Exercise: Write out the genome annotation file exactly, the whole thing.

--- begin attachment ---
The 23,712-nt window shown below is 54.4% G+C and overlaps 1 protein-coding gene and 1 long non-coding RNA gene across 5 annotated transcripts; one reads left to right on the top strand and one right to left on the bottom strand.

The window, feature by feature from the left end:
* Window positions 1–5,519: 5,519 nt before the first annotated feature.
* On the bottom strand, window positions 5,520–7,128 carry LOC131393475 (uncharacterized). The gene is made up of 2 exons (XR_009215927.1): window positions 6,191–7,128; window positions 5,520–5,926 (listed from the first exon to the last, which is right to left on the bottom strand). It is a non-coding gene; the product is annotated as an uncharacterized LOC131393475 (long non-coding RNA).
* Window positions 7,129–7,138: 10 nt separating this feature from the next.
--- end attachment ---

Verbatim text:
The 23,712-nt window shown below is 54.4% G+C and overlaps 1 protein-coding gene and 1 long non-coding RNA gene across 5 annotated transcripts; one reads left to right on the top strand and one right to left on the bottom strand.

The window, feature by feature from the left end:
* Window positions 1–5,519: 5,519 nt before the first annotated feature.
* On the bottom strand, window positions 5,520–7,128 carry LOC131393475 (uncharacterized). The gene is made up of 2 exons (XR_009215927.1): window positions 6,191–7,128; window positions 5,520–5,926 (listed from the first exon to the last, which is right to left on the bottom strand). It is a non-coding gene; the product is annotated as an uncharacterized LOC131393475 (long non-coding RNA).
* Window positions 7,129–7,138: 10 nt separating this feature from the next.